Tuxicity's source

December 30, 2008

Xorg.conf Removed – Part 2

Filed under: Arch Linux, linux, Tuxicity, X.org — tuxicity @ 10:45 am

Everything works fine ? ,  yes, except for xrandr unfortunately.

I had to re-add xorg.conf to get my TV-out to work.

This  morning I read a “First Look” story on the recently released 2.6.28 kernel, from ars technica. Specially the the “Graphics Execution Manager” (GEM) interested me; it is one of the additions and GEM was said to boost framerates by between 50 and 60 percent for Intel 915 graphics hardware.

The 2.6.28 kernel is available in the abs of Arch Linux, so I decided to build it from abs and install it to see if it would improve the functionality of my Intel graphics controller, especially xrander (you never know…).

After install of the fresh kernel I removed xorg.conf (again).
Rebooted, to initiate the new kernel, hooked up my TV, ran xrander – -auto on it and…. It worked!

I can watch videos on my TV now, without needing a  xorg.conf.



December 29, 2008

Xorg.conf Removed

Filed under: Arch Linux, Tuxicity, X.org — tuxicity @ 6:39 pm

I was not too happy with the intel setup for xorg.conf on my Arch Linux laptop, everything worked, but not smooth, and I heard that I could simply remove it.

So I mv /etc/X11/xorg.conf /etc/X11/xorg.conf-bak. (just in case…)

And now everything works fine, although I feel as if  I am working with a hole in my X setup, but also that will rm -rf soon.


December 18, 2008

Arch Linux; Mean, Lean, Fast and Bleeding Edge

Filed under: Arch Linux, Tuxicity — tuxicity @ 6:01 pm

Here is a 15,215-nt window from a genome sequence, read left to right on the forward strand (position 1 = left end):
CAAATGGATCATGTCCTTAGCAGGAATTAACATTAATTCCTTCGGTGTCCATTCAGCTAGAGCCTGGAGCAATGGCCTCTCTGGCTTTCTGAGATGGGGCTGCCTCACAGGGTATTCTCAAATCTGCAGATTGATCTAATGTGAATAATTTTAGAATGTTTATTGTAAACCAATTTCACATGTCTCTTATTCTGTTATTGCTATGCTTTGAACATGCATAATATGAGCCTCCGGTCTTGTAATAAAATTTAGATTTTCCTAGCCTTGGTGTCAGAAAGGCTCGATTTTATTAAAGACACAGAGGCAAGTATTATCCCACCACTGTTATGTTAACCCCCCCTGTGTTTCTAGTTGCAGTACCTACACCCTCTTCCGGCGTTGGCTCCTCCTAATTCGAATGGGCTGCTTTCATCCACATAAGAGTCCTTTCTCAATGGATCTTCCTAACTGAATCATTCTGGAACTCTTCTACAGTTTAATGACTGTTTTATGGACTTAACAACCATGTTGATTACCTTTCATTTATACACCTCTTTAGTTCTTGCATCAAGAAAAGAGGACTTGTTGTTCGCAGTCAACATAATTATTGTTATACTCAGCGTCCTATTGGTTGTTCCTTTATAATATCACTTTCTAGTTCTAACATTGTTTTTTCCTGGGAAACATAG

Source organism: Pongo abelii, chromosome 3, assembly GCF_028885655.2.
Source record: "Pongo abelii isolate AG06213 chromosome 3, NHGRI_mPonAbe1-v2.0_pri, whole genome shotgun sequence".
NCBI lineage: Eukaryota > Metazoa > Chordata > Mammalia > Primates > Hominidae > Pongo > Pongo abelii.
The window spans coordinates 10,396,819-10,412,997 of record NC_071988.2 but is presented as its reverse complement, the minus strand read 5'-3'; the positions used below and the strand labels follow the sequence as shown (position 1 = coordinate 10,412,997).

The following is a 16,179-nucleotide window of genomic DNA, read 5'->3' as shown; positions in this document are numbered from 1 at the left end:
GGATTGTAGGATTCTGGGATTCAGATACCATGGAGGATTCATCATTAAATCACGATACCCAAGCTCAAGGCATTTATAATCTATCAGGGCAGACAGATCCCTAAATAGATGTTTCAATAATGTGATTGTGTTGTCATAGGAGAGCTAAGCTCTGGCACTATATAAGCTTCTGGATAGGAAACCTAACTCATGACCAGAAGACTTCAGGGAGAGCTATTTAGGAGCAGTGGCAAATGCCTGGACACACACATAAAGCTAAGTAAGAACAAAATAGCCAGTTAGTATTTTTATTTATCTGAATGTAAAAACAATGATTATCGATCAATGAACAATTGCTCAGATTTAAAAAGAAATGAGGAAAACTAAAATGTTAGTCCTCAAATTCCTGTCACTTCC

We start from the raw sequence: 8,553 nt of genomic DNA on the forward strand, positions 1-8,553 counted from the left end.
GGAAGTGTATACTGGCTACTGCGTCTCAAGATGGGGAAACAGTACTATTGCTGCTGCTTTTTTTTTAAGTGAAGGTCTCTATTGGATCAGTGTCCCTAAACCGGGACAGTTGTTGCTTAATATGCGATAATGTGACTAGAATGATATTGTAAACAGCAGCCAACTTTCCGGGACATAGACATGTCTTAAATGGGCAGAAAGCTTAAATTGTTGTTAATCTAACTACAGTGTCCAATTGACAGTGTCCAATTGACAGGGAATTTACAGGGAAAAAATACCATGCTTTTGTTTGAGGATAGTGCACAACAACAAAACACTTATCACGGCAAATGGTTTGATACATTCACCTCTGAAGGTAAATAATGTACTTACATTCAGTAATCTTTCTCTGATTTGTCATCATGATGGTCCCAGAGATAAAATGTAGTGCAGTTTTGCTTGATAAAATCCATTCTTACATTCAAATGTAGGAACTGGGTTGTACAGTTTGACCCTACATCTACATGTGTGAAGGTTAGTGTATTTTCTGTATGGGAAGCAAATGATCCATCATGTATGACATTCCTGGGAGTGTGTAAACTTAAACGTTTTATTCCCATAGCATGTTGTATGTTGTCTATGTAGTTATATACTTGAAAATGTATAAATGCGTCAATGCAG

I used Debian and Ubuntu, but it does not have where I look for anymore.

Currently, with the Lenny situation in Debian, upgrading to later versions of applications has ground to a halt, even in Sid. Same goes for Ubuntu, who freezes for a half year before a next frozen release comes out.

So I searched for something more on top of current packages, and tried Mandriva Cooker, I liked it but was not stable enough for my needs. I tried Foresight, it was closer to my needs, but preformed in a sluggish way  on my laptop. I tried Paldo, it preformed great but missed choice of packages. And Gentoo… been there done that.

It was time to try Arch Linux,  the installation was ncurses based, and many settings had to be edited and/or checked manually with vi or nano, no pre-cooked installation scripts!  The wiki and installation docs helped me out, as did the wonderful people on IRC ;  #archlinux on freenode, and managed to install a fully functional, lean and mean, bleeding edge Gnome desktop/workstation .

Arch Linux is not for a beginning Linux user, but with some experience and some aid it can be installed without many problems.

Once installed and properly set up, meaning that after install you still have to install and setup xorg, your preferred desktop manager, and more,  its a rock solid system, and  never has to be re-installed again.

Arch is a rolling release distro, and updates as new packages come in, first added to testing for a few days and if nothing goes wrong, most current stable packages, including kernel-upgrades, will be in the main repositories within a week, staying close to bleeding edge. If you want to stay on top of bleeding and like to take risks, you can also add the testing repository after install.

Freezing a release does not exist in Arch;  The releases of the new Arch iso’s are updated installers, with a snapshot of the ‘at that moment’ current Arch. So if you install it,  select the ftp or http option to install, to avoid an extra upgrade, specially when the iso is a bit old.

Arch uses Pacman as its main packagemanager, its easy to use and versatile.

AUR  is the ‘ArchLinux User-community Repository ‘, It contains package descriptions that allow you to compile a package from source and then install it via Pacman.

ABS is the Arch Build System. It is a ‘ports-like’ system for building and packaging software from source code.

I’ll be using Arch for a while, and probably longer then a while; its the best distro I ever used .


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